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April 17, 2017

Good news about the “Obamacare Replacement Act”

Ask your reps to join the new co-sponsors for the “Obamacare Replacement Act?” Retweet

Senator Rand Paul’s “Obamacare Replacement Act” (S. 222) is gaining traction. It has a new co-sponsor in the Senate — Senator Pat Toomey of Pennsylvania. Even better…

The bill has also been introduced in the House (H.R. 1072) by Representative Mark Sanford of South Carolina, and it already has 7 Republican, co-sponsors…
[Good news on Obamacare Replacement Act]

  • Jeff Duncan [SC-3]
  • Mark Meadows [NC-11]
  • Paul A. Gosar [AZ-4]
  • Thomas A. Garrett, Jr. [VA-5]
  • Alexander X. Mooney [WV-2]
  • Thomas Massie [KY-4]
  • Matt Gaetz [FL-1]

Please instruct your rep and your two senators to become co-sponsors, or thank your rep if he is on the list, or thank Senator Toomey if you live in Pennsylvania. The hardwired letter to congress for this campaign reads…

Co-sponsor Senator Rand Paul’s “Obamacare Replacement Act” (S. 222), or the House version, H.R. 1072.

You can copy or edit this sample text for your personal letter to Congress…

Please also support S. 554, the “Obamacare Repeal Act.” This is the exact same bill Republicans passed in 2016. If the GOP was willing to pass it then, they should be willing to pass it now. More importantly…

The GOP won control of Congress by PROMISING to repeal Obamacare. Voters gave you the power. Now you must keep your promise. Taken together, S. 554 and S. 222 (H.R. 1072) will give us better and cheaper healthcare. Specifically, S. 222 (H.R. 1072) would…

* Provide a two-year buffer period in which people with pre-existing conditions (PEC) could still get coverage. That would allow time for the market to solve the PEC problem in other ways (as described below).

* Make the cost of individual insurance tax-deductible. This would give individual policies the same tax treatment as employer-provided policies. Most likely, the number of individually owned policies would expand. With more people owning their own policy, the PEC problem would plummet. PEC is mostly a politician-created problem that happens when people get sick after losing their job (and therefore their insurance).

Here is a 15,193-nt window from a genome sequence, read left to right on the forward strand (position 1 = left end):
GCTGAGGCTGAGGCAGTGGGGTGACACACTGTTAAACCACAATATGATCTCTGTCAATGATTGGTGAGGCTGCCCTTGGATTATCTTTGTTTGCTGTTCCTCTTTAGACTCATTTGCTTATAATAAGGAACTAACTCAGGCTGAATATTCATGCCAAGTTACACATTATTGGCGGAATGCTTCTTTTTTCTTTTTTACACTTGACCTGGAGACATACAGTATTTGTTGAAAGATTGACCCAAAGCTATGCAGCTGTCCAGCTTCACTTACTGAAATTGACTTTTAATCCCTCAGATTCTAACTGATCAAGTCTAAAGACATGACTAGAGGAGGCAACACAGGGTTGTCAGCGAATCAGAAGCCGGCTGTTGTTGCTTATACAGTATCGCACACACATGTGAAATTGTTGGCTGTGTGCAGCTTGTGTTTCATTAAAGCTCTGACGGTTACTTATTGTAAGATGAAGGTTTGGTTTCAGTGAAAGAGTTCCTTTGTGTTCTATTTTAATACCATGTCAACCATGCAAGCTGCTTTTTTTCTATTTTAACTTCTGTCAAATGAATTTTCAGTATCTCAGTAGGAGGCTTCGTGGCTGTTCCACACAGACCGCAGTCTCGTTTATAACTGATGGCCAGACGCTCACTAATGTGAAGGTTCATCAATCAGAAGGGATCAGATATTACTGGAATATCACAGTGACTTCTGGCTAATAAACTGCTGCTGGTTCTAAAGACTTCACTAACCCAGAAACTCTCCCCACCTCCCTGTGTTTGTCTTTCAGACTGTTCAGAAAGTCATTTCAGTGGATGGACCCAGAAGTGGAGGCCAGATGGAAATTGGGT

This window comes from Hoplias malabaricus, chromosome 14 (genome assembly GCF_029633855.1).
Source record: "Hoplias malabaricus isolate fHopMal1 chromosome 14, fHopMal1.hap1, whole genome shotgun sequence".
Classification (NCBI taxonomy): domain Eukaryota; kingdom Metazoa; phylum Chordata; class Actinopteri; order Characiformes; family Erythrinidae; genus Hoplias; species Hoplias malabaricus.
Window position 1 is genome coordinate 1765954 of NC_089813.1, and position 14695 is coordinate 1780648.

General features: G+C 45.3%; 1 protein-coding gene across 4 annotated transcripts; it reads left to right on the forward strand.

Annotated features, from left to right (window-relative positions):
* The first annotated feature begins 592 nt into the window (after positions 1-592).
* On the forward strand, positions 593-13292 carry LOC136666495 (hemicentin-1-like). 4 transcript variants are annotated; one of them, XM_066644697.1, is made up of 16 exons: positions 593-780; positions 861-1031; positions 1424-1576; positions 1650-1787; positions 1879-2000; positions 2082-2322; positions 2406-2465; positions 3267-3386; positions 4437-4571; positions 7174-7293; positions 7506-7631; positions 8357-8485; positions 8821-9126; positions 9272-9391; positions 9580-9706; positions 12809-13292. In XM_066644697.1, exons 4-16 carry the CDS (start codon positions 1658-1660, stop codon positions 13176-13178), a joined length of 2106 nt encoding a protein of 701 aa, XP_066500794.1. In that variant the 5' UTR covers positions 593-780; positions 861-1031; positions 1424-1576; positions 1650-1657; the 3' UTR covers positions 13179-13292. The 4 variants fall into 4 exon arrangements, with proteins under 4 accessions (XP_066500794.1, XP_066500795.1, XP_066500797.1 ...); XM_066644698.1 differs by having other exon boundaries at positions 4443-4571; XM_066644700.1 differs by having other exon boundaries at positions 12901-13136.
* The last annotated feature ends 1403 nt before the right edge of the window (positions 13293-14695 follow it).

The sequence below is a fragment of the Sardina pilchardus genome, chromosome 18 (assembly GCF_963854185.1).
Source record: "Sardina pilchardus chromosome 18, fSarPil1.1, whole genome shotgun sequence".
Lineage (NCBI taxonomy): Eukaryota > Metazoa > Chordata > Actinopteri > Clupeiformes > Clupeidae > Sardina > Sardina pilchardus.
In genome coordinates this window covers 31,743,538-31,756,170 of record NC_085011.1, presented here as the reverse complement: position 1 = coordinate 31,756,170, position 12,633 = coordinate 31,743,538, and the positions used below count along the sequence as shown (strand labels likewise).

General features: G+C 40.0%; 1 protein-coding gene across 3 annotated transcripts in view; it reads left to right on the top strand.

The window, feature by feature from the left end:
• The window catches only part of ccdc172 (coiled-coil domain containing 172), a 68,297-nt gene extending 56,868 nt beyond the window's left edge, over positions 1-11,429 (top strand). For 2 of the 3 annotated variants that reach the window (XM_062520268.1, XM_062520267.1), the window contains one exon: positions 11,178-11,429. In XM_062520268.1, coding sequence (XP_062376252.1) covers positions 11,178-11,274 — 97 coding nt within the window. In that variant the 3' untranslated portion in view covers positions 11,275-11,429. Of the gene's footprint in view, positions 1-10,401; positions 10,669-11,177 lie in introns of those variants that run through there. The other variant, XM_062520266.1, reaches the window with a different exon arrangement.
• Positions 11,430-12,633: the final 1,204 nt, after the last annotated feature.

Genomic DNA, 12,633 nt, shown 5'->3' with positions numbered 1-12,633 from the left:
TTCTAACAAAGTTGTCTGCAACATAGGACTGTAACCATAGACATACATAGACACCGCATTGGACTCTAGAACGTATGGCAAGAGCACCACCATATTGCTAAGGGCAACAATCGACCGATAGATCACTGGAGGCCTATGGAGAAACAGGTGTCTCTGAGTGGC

* Give citizens a tax credit of up to $5,000 for contributions to an HSA (Health Savings Account).

* Eliminate the ceiling on HSA contributions.

* Remove the stipulation that you must have a high-deductible healthcare plan in order to have an HSA.

* Allow citizens to use HSA funds for insurance premiums.

* Expand the number of things HSA funds could be used for, including over-the-counter drugs, vitamins and supplements, plus nutrition and exercise programs. One of the great flaws of Obamacare is that it does nothing to preserve health and prevent disease. Doing so would lower the burden on the medical system. Healthier people don’t need as much medical care.

* Allow citizens to band together to lower the cost of buying insurance. Individual Health Pools (IHPs) would give individuals the same bargaining power that employer insurance groups currently have. The IHPs could include churches, alumni associations, trade associations, civic groups, or entities formed strictly for establishing an IHP. This provision would dramatically reduce the PEC problem.

* Allow physicians to band together to gain bargaining power with insurers, without having to consolidate into big, impersonal medical firms.

* Allow doctors to deduct the expense of the uncompensated care they provide, thereby making pro bono services, free clinics, and true charity hospitals more plentiful.

* Allow insurance providers to sell policies nationally. This would remove the cartel control that the insurance industry currently maintains through state legislatures. This would also restore the market for major medical plans. Not only are major medical plans the way insurance is supposed to work, they are also a way to make insurance more affordable and attractive to young healthy people. This is important because it’s mostly the young who lack coverage. Obamacare coerced young people to buy expensive plans. But Rand Paul’s plan will attract them by offering them a good deal, without using force.

* Give states flexibility in how they design and manage their Medicaid programs. This would enable experimentation and competition between the 50 states. It would also allow the states to innovate new ways to address the PEC problem.

In short, I think Rand Paul’s bill should become the official Republican replacement bill. Do it.


Note: You may have a Rep or Senator that is not current. We’re scheduled, this weekend, to test the new Downsize DC website! That’s why we’re not diverting money or time into updating our current software. But action cannot wait. Your letter will still be delivered to the other incumbents, so please send it.

Thanks for being an ACTIVE DC Downsizer,

Perry Willis & Jim Babka

Downsize DC

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